Saturday, July 11, 2009

What did we expect from the Bush administration?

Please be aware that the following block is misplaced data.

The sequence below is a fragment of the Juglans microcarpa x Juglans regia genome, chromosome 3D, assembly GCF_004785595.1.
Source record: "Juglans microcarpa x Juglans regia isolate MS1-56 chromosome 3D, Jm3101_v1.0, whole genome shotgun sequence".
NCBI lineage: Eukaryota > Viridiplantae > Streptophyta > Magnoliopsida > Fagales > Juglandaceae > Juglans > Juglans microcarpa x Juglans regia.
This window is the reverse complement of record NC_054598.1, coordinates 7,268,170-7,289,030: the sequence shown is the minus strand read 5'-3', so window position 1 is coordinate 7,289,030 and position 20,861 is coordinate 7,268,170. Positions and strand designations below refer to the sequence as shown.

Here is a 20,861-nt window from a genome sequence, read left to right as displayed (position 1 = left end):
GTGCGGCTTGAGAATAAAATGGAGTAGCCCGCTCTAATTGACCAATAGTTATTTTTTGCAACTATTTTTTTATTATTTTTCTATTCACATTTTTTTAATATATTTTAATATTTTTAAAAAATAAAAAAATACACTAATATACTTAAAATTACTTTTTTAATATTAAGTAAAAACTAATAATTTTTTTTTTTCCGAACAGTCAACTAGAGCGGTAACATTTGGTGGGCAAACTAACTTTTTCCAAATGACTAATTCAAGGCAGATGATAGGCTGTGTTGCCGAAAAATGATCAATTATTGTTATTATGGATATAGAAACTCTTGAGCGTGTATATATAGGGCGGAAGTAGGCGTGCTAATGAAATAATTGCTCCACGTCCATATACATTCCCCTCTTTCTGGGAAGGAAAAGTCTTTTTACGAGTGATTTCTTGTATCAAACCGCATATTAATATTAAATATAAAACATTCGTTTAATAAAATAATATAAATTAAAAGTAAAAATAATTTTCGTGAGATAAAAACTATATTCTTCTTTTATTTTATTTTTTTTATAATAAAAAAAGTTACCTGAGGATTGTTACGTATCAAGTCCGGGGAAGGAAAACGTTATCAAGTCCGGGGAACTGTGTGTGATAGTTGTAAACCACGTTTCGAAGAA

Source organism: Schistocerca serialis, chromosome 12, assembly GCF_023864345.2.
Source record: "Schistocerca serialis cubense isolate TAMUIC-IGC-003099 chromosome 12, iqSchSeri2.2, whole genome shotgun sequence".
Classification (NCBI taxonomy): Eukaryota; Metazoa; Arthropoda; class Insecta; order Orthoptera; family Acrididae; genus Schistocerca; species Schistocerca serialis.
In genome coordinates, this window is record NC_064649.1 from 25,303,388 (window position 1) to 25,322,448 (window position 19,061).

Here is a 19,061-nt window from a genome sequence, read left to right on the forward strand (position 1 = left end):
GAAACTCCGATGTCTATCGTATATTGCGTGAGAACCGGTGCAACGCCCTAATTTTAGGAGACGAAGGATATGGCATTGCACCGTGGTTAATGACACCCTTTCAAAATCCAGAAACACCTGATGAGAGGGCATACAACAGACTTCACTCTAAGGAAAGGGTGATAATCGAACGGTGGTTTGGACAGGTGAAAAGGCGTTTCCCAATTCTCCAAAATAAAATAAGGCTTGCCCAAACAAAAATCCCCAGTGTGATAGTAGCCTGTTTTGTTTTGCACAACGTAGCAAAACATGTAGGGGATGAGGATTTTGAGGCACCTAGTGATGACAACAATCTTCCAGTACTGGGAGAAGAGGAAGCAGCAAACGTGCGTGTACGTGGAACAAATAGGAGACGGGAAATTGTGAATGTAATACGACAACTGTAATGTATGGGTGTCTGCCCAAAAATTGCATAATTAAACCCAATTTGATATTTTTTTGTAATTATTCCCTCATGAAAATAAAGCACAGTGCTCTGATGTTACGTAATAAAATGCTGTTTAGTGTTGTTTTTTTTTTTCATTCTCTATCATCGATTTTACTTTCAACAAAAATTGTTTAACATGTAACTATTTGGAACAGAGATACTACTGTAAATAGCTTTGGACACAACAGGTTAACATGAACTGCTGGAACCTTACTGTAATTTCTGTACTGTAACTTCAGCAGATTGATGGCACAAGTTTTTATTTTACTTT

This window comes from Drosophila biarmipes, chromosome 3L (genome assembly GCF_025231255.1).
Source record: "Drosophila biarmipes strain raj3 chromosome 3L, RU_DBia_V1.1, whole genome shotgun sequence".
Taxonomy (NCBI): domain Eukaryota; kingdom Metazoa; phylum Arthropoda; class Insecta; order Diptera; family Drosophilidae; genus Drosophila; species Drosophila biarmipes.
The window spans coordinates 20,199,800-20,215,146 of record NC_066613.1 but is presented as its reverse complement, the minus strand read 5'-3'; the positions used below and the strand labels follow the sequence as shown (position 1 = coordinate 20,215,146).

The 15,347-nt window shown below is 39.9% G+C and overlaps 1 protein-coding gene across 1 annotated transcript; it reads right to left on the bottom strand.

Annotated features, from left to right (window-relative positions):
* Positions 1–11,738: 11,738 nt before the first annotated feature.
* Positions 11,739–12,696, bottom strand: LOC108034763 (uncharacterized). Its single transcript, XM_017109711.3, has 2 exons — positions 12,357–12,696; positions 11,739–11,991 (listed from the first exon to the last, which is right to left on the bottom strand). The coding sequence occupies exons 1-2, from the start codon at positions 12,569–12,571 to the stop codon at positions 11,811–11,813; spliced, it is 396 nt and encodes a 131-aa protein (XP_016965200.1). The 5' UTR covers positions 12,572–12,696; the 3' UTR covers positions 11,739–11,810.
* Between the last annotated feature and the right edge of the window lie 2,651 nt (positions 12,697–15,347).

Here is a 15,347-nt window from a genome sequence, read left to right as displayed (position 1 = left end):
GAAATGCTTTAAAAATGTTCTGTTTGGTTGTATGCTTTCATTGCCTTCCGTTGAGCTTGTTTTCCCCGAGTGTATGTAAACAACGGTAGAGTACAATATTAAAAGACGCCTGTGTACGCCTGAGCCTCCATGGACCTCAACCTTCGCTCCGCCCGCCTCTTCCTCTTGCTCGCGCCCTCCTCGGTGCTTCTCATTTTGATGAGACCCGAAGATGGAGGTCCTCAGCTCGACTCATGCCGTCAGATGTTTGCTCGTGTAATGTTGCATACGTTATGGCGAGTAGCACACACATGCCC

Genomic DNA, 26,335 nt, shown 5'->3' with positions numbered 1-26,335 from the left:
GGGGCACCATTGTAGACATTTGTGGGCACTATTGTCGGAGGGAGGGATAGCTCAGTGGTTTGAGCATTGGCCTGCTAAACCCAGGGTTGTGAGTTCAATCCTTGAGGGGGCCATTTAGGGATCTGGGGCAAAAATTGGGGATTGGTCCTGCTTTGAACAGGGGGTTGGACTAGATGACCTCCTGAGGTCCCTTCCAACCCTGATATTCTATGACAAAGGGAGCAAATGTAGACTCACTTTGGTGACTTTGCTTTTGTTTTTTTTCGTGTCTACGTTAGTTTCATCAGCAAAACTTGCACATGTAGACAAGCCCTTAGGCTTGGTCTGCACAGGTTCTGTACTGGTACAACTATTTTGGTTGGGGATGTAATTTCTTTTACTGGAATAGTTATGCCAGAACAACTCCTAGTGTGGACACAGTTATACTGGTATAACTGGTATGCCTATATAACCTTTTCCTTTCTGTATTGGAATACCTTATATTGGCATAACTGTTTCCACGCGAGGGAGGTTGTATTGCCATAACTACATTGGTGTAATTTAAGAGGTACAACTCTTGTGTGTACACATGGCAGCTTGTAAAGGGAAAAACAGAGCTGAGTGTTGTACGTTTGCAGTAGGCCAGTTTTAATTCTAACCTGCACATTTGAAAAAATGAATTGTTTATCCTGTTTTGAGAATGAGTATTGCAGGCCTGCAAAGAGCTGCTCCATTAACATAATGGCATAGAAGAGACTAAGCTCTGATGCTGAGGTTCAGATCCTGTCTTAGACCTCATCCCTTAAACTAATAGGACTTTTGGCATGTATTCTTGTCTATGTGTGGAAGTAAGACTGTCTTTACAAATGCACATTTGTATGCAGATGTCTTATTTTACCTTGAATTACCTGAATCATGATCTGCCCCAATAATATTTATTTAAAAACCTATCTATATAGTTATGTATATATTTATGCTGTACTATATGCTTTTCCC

Saturday's revelation that the CIA deliberately withheld information about a secret counterterrorism program from the members of Congress who were supposed to oversee it certainly helps explain, at least in part, the initial reluctance of the new Obama administration to investigate the previous government's illegal activities. This is going to be big -- the Bush administration's excesses violated a lot of laws and principles, and put the future of the country at risk -- and a lot of former officials probably are going to end up in prison or have to fight furiously to stay out. No doubt, President Barack Obama did not want to be distracted from his sweeping domestic agenda at the start of his term. But Congress should have no such reluctance because its authority was compromised -- unless, of course, it is that such an investigation will reveal the failure of elected representatives to properly live up to their oversight responsibilities. Hopefully, the new Democratic Party majority in both houses of Congress will recognize the damage done to the government traditions under the U.S. Constitution and work to see that it never happens again. Assuming reports are true, and there are no indications so far that they are not, new CIA director Leon Panetta told the House and Senate intelligence committees that former Vice President Dick Cheney ordered the agency not to reveal to Congress the existence of a still-secret counterterrorism program, according to the New York Times. Panetta said he ended the program when he took office. The issue of whether the Bush administration was candid with Congress has been roiling Capitol Hill since May, when Speaker of the House Nancy Pelosi (D-San Francisco) said she had not been told that the agency had waterboarded a terror suspect in 2002. The National Security Act of 1947 requires the president to ensure that the Congress intelligence committees are "kept fully and currently informed of the intelligence activities of the United States," the Times said. A CIA spokesman declined to comment on Cheney's purported role in the concealment from Congress. "It's not agency practice to discuss what may or not have been said in a classified briefing," the spokesman, Paul Gimigliano, told the Times. “When a C.I.A. unit brought this matter to Director Panetta’s attention, it was with the recommendation that it be shared appropriately with Congress. That was also his view, and he took swift, decisive action to put it into effect.” Intelligence and Congressional officials told the Times that the unidentified program did not involve interrogation or domestic intelligence activities, but was started following Sept. 11, 2001, attacks on New York and Washington.

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